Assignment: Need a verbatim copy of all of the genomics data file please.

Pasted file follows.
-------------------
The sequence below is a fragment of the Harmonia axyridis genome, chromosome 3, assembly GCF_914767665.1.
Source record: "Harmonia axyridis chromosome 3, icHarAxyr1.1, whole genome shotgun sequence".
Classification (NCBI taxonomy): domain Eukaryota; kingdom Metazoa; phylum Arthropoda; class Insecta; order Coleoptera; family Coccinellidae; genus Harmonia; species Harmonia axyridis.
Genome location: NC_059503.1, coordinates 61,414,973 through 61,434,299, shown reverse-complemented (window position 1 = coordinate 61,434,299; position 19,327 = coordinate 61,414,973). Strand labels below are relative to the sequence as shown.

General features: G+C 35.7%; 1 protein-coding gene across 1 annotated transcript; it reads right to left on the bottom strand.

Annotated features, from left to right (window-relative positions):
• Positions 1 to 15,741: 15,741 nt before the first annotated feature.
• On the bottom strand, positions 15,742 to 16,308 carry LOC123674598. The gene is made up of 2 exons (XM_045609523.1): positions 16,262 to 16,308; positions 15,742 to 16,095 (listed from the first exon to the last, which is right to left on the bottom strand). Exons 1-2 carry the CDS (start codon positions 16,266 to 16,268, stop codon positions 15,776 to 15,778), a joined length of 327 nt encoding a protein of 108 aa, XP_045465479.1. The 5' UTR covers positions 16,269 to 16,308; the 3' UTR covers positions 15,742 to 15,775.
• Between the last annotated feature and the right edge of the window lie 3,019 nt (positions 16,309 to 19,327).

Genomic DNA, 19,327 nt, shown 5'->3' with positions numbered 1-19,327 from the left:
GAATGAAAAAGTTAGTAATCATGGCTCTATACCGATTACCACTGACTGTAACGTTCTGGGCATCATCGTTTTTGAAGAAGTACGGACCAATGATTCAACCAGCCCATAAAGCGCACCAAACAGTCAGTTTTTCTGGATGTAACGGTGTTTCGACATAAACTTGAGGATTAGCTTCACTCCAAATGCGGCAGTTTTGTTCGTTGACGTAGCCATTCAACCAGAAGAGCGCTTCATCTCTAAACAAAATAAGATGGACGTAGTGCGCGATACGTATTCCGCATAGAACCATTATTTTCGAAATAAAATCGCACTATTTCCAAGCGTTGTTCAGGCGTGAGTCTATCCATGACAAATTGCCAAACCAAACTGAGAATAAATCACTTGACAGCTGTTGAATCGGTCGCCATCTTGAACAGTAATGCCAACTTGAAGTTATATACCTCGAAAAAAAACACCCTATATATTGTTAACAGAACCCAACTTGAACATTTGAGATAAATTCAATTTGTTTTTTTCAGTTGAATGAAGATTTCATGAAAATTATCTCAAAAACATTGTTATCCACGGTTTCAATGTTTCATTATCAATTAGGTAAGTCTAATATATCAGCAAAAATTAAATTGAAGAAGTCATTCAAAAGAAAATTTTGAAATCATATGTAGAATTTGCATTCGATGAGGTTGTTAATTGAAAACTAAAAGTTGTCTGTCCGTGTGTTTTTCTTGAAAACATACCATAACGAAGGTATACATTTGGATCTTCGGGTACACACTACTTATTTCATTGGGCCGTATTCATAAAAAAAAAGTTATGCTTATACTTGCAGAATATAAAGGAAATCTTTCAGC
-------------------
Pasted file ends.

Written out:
The sequence below is a fragment of the Harmonia axyridis genome, chromosome 3, assembly GCF_914767665.1.
Source record: "Harmonia axyridis chromosome 3, icHarAxyr1.1, whole genome shotgun sequence".
Classification (NCBI taxonomy): domain Eukaryota; kingdom Metazoa; phylum Arthropoda; class Insecta; order Coleoptera; family Coccinellidae; genus Harmonia; species Harmonia axyridis.
Genome location: NC_059503.1, coordinates 61,414,973 through 61,434,299, shown reverse-complemented (window position 1 = coordinate 61,434,299; position 19,327 = coordinate 61,414,973). Strand labels below are relative to the sequence as shown.

General features: G+C 35.7%; 1 protein-coding gene across 1 annotated transcript; it reads right to left on the bottom strand.

Annotated features, from left to right (window-relative positions):
• Positions 1 to 15,741: 15,741 nt before the first annotated feature.
• On the bottom strand, positions 15,742 to 16,308 carry LOC123674598. The gene is made up of 2 exons (XM_045609523.1): positions 16,262 to 16,308; positions 15,742 to 16,095 (listed from the first exon to the last, which is right to left on the bottom strand). Exons 1-2 carry the CDS (start codon positions 16,266 to 16,268, stop codon positions 15,776 to 15,778), a joined length of 327 nt encoding a protein of 108 aa, XP_045465479.1. The 5' UTR covers positions 16,269 to 16,308; the 3' UTR covers positions 15,742 to 15,775.
• Between the last annotated feature and the right edge of the window lie 3,019 nt (positions 16,309 to 19,327).

Genomic DNA, 19,327 nt, shown 5'->3' with positions numbered 1-19,327 from the left:
GAATGAAAAAGTTAGTAATCATGGCTCTATACCGATTACCACTGACTGTAACGTTCTGGGCATCATCGTTTTTGAAGAAGTACGGACCAATGATTCAACCAGCCCATAAAGCGCACCAAACAGTCAGTTTTTCTGGATGTAACGGTGTTTCGACATAAACTTGAGGATTAGCTTCACTCCAAATGCGGCAGTTTTGTTCGTTGACGTAGCCATTCAACCAGAAGAGCGCTTCATCTCTAAACAAAATAAGATGGACGTAGTGCGCGATACGTATTCCGCATAGAACCATTATTTTCGAAATAAAATCGCACTATTTCCAAGCGTTGTTCAGGCGTGAGTCTATCCATGACAAATTGCCAAACCAAACTGAGAATAAATCACTTGACAGCTGTTGAATCGGTCGCCATCTTGAACAGTAATGCCAACTTGAAGTTATATACCTCGAAAAAAAACACCCTATATATTGTTAACAGAACCCAACTTGAACATTTGAGATAAATTCAATTTGTTTTTTTCAGTTGAATGAAGATTTCATGAAAATTATCTCAAAAACATTGTTATCCACGGTTTCAATGTTTCATTATCAATTAGGTAAGTCTAATATATCAGCAAAAATTAAATTGAAGAAGTCATTCAAAAGAAAATTTTGAAATCATATGTAGAATTTGCATTCGATGAGGTTGTTAATTGAAAACTAAAAGTTGTCTGTCCGTGTGTTTTTCTTGAAAACATACCATAACGAAGGTATACATTTGGATCTTCGGGTACACACTACTTATTTCATTGGGCCGTATTCATAAAAAAAAAGTTATGCTTATACTTGCAGAATATAAAGGAAATCTTTCAGC